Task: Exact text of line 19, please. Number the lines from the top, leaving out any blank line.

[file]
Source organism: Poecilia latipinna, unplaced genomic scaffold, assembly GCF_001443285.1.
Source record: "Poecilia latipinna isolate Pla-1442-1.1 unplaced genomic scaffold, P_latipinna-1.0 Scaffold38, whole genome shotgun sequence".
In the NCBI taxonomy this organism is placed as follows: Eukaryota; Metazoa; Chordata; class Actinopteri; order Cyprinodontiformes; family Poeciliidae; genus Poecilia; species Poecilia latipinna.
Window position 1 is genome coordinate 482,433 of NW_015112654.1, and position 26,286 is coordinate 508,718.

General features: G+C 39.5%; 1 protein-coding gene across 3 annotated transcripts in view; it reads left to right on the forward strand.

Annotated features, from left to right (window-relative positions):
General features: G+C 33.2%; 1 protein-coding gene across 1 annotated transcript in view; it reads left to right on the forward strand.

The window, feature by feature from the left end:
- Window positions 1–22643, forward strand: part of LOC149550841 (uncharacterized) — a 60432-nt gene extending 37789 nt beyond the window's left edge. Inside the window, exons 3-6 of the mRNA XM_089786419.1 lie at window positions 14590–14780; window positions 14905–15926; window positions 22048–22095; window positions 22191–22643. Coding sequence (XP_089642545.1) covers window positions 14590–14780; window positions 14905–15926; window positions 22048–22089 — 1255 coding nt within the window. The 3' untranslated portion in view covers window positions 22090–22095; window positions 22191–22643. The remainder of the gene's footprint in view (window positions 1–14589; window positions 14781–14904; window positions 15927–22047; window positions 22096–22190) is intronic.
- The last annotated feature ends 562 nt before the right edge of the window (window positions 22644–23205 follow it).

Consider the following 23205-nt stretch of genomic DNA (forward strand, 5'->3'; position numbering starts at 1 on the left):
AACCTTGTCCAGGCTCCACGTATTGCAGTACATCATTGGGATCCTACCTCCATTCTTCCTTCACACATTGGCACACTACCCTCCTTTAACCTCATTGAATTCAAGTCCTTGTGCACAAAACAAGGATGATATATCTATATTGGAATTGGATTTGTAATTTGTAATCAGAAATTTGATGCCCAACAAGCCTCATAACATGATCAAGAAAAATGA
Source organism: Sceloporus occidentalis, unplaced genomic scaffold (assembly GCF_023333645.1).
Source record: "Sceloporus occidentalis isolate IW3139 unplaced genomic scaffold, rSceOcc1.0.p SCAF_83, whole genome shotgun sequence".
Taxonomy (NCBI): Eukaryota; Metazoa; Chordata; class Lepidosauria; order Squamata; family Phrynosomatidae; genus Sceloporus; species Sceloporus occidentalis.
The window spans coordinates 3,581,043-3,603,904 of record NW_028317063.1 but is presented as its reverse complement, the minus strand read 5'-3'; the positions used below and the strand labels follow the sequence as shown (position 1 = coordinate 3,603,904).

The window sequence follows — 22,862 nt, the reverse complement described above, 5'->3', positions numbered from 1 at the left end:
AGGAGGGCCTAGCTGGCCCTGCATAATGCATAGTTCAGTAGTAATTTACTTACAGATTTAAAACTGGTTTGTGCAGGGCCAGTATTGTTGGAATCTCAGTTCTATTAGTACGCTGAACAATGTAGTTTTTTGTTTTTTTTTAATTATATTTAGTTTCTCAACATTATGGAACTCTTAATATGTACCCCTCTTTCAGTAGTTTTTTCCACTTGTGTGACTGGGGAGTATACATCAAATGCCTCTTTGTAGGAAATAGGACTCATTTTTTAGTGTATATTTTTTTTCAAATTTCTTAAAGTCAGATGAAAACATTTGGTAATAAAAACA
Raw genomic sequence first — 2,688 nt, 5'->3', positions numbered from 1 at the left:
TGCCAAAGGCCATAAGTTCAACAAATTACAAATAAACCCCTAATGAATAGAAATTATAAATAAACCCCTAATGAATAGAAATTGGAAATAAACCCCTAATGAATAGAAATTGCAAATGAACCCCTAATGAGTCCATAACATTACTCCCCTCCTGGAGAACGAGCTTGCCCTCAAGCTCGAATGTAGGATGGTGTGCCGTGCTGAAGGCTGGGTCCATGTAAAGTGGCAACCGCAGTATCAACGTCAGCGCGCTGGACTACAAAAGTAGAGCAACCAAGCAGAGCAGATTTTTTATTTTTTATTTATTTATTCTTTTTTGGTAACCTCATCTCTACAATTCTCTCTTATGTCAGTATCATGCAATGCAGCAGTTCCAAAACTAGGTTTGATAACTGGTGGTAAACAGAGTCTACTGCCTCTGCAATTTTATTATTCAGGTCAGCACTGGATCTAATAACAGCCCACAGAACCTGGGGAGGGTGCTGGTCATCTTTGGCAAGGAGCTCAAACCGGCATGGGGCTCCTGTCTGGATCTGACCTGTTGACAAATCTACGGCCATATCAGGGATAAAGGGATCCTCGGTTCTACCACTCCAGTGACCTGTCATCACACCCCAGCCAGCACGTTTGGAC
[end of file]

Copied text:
Raw genomic sequence first — 2,688 nt, 5'->3', positions numbered from 1 at the left: